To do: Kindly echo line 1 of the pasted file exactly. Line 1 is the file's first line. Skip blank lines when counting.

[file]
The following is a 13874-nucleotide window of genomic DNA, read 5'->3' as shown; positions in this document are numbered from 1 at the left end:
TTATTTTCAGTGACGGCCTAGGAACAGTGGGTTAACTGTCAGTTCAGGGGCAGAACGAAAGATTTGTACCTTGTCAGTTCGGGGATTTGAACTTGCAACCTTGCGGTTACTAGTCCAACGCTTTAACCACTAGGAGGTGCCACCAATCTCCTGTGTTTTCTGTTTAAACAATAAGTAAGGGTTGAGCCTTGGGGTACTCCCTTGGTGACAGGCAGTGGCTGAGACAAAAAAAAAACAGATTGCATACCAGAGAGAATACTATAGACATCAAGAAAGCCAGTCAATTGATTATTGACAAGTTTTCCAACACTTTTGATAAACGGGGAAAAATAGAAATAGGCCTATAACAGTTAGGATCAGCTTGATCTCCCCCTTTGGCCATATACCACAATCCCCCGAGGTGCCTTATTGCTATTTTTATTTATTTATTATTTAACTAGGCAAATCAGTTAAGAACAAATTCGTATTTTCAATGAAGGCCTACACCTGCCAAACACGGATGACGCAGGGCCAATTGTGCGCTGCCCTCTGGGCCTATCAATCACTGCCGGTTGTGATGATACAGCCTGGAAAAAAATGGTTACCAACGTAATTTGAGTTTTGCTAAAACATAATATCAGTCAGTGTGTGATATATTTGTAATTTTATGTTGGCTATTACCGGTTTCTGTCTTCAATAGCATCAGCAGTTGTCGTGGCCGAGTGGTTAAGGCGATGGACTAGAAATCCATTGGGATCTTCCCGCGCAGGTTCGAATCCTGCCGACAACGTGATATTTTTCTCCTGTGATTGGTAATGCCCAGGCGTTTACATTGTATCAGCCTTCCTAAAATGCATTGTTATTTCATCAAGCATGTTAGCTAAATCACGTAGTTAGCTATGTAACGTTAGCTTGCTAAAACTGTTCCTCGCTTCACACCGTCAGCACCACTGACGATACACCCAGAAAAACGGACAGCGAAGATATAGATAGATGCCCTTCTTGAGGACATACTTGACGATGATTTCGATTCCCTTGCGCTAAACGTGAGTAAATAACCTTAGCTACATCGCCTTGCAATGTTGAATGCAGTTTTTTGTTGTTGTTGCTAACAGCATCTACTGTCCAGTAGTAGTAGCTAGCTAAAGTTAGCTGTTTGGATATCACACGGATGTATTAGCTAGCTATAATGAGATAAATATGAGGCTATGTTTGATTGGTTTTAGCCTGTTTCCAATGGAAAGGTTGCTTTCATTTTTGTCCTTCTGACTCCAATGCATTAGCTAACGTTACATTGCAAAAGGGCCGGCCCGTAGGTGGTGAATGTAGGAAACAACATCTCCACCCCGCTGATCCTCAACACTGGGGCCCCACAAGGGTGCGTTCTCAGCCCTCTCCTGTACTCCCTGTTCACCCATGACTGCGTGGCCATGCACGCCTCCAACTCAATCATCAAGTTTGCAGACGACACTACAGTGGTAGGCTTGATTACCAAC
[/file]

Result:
The following is a 13874-nucleotide window of genomic DNA, read 5'->3' as shown; positions in this document are numbered from 1 at the left end: